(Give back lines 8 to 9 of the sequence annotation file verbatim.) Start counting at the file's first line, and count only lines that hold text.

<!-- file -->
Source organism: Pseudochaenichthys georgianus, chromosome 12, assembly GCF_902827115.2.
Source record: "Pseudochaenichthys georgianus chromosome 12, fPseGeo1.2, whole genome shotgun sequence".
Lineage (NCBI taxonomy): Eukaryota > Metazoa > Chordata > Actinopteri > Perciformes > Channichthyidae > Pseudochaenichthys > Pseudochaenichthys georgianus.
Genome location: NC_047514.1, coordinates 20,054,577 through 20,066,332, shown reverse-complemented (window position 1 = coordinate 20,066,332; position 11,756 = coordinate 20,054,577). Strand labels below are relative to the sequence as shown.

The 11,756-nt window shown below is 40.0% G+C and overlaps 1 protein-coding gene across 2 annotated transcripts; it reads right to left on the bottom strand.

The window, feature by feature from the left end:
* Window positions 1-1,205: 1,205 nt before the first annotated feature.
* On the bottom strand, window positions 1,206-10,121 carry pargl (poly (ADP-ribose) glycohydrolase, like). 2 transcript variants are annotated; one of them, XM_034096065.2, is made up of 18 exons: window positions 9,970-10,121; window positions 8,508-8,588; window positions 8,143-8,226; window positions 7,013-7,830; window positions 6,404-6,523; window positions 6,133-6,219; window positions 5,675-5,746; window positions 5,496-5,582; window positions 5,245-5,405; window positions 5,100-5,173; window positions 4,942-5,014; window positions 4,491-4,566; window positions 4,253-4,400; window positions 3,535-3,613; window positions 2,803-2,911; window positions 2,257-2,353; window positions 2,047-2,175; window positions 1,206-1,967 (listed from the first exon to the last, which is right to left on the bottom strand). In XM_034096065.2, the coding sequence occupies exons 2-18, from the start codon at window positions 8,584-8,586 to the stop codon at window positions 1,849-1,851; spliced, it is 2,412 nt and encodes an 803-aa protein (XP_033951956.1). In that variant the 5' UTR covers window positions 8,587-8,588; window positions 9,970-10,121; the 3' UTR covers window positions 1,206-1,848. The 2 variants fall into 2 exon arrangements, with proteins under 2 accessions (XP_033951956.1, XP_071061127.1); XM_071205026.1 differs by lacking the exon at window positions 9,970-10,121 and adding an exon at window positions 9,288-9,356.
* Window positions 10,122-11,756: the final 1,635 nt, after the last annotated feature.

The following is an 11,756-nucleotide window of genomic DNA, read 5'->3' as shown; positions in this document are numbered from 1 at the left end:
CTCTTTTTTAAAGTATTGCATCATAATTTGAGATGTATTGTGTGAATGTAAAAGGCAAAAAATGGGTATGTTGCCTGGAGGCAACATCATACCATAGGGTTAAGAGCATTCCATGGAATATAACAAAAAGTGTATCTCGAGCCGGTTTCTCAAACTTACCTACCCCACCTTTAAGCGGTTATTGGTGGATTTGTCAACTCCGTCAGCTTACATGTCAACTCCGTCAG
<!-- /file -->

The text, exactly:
* On the bottom strand, window positions 1,206-10,121 carry pargl (poly (ADP-ribose) glycohydrolase, like). 2 transcript variants are annotated; one of them, XM_034096065.2, is made up of 18 exons: window positions 9,970-10,121; window positions 8,508-8,588; window positions 8,143-8,226; window positions 7,013-7,830; window positions 6,404-6,523; window positions 6,133-6,219; window positions 5,675-5,746; window positions 5,496-5,582; window positions 5,245-5,405; window positions 5,100-5,173; window positions 4,942-5,014; window positions 4,491-4,566; window positions 4,253-4,400; window positions 3,535-3,613; window positions 2,803-2,911; window positions 2,257-2,353; window positions 2,047-2,175; window positions 1,206-1,967 (listed from the first exon to the last, which is right to left on the bottom strand). In XM_034096065.2, the coding sequence occupies exons 2-18, from the start codon at window positions 8,584-8,586 to the stop codon at window positions 1,849-1,851; spliced, it is 2,412 nt and encodes an 803-aa protein (XP_033951956.1). In that variant the 5' UTR covers window positions 8,587-8,588; window positions 9,970-10,121; the 3' UTR covers window positions 1,206-1,848. The 2 variants fall into 2 exon arrangements, with proteins under 2 accessions (XP_033951956.1, XP_071061127.1); XM_071205026.1 differs by lacking the exon at window positions 9,970-10,121 and adding an exon at window positions 9,288-9,356.
* Window positions 10,122-11,756: the final 1,635 nt, after the last annotated feature.